Pot shops could persist in 'grey market' after legalization, retailer says
Unlicensed retailers 'may not be shut down overnight,' province says
The legally-vague "grey market" for small-scale cannabis growers and retailers will likely persist after legalization, says one dispensary owner.
On Oct. 17, only licensed shops will be permitted to sell pot — but the province's current retailers aren't allowed to apply until that date, creating a bureaucratic lag for business owners.
Only one legal shop in the province, a government-run B.C. cannabis store in Kamloops, will be open for business next week, leaving plenty of room for unlicensed private dispensaries to make a buck.
But Alex Robb, manager of Vancouver Island-based Trees Cannabis, isn't worried. He says small growers are integral to B.C.'s cannabis industry — and the province knows it.
Retailers must apply for new licence
The province has said authorities may not shutter local dispensaries overnight.
Officials anticipate "many illegal dispensaries will voluntarily come into compliance with the law by obtaining a retail licence or shutting down," the ministry of public safety said in a statement.
"All retailers must apply for a new licence, and have that approved through all the appropriate channels before they are legal, there will be no grandfathering."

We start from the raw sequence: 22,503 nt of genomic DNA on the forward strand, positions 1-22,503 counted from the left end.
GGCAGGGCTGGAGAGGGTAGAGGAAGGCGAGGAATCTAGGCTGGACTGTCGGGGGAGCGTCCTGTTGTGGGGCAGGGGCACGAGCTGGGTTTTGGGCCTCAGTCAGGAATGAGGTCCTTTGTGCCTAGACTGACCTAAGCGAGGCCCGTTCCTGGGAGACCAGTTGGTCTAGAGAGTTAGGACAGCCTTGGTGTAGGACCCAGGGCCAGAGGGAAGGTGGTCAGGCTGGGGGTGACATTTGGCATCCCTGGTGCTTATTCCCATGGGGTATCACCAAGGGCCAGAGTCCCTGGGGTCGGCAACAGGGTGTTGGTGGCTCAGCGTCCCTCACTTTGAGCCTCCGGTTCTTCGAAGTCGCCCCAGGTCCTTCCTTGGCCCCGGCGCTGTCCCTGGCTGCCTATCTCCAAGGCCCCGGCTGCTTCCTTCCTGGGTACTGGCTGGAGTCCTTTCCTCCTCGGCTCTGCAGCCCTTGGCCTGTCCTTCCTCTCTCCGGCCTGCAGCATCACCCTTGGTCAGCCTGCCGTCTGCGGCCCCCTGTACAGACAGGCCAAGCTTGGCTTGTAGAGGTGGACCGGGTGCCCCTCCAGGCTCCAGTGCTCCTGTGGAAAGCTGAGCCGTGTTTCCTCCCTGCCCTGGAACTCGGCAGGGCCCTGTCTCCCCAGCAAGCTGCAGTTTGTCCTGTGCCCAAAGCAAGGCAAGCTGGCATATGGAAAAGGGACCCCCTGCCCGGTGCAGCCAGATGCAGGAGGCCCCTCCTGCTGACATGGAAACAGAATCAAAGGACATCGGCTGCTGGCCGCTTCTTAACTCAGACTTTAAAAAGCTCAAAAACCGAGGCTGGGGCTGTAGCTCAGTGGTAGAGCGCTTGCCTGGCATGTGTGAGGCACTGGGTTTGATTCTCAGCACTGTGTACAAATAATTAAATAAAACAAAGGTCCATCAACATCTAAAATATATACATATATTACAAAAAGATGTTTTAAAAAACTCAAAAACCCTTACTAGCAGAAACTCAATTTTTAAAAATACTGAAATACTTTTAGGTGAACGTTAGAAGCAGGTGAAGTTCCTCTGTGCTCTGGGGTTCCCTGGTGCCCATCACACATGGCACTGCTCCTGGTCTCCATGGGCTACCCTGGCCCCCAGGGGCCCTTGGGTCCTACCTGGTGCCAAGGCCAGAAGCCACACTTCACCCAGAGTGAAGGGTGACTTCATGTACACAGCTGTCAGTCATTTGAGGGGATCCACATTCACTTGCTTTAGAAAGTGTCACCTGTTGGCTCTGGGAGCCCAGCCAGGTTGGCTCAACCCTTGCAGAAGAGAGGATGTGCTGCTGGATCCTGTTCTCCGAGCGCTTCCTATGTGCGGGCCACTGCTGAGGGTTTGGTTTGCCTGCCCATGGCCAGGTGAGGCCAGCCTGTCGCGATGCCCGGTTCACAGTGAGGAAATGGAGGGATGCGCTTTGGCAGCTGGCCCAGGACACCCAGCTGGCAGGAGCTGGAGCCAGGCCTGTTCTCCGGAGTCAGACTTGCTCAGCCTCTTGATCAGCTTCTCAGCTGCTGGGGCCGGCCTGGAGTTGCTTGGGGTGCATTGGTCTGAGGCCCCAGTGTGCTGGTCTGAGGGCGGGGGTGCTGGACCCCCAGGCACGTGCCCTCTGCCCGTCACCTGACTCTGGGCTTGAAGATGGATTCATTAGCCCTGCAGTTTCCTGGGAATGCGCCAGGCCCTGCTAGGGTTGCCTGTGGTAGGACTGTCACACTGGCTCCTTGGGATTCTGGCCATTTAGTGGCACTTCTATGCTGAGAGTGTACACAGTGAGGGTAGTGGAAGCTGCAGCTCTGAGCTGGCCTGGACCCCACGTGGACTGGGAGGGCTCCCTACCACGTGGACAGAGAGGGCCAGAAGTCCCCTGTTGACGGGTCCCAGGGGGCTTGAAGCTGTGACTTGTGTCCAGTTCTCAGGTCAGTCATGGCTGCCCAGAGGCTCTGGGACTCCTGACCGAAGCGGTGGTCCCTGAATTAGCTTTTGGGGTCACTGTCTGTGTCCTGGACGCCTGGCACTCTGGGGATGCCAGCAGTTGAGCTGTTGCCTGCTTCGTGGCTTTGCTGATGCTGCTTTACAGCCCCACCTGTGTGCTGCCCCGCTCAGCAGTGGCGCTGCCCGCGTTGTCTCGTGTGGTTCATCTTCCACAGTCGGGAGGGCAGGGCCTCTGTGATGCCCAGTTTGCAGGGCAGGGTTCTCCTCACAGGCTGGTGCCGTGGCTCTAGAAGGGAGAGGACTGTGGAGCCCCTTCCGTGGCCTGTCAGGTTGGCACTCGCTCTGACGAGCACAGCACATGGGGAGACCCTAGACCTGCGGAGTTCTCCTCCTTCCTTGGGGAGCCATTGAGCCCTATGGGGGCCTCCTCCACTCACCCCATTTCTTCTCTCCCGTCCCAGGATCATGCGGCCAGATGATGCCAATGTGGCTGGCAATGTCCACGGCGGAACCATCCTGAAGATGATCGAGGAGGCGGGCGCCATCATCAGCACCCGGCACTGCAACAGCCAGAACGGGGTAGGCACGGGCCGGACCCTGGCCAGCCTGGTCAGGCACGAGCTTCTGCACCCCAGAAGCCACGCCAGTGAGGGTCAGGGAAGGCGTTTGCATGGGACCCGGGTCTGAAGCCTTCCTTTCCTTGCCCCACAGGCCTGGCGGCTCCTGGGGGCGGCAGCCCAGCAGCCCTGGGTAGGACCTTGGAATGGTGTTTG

The cannabis legislation coming into force next week retains the province's power to "enter illegal cannabis premises without a warrant, seize illegal product and records and impose monetary penalties."
Micro-growers 'boon' to communities
But Robb isn't letting the law harsh his mellow.
"I don't think anybody wants this to be a situation where cannabis is legalized and you can't get cannabis anywhere anymore," he said.
"I don't think there's a desire to immediately cut off [retailers], or re-criminalize them, while there still isn't a way for them to access the legal system."
Robb pointed out it could take months for applicants to obtain a licence, and while they wait for approval, he expects unlicensed retailers will be able to keep their doors open.
"We will have all of our applications in, and we will be awaiting the processing of those applications," he said.
Robb said his locations are budgeting to wind down their grey-market inventory so they can gradually restock with legal products from the B.C. Liquor Distribution Branch.
"I don't think the province has an appetite to go around closing storefronts, especially popular storefronts or companies that have been licensed by municipal governments already," he said.
He pointed to the potential benefits of cannabis farming for towns affected by mill closures or defunct fisheries.
"I think that's really what they want to get out of this in the end," he said.
"To be able to maintain our expertise … and transition that to the legal system, so that legalization is a boon to the province's economy, and does not cause problems by displacing these farmers in small communities."
With files from CBC Radio's All Points West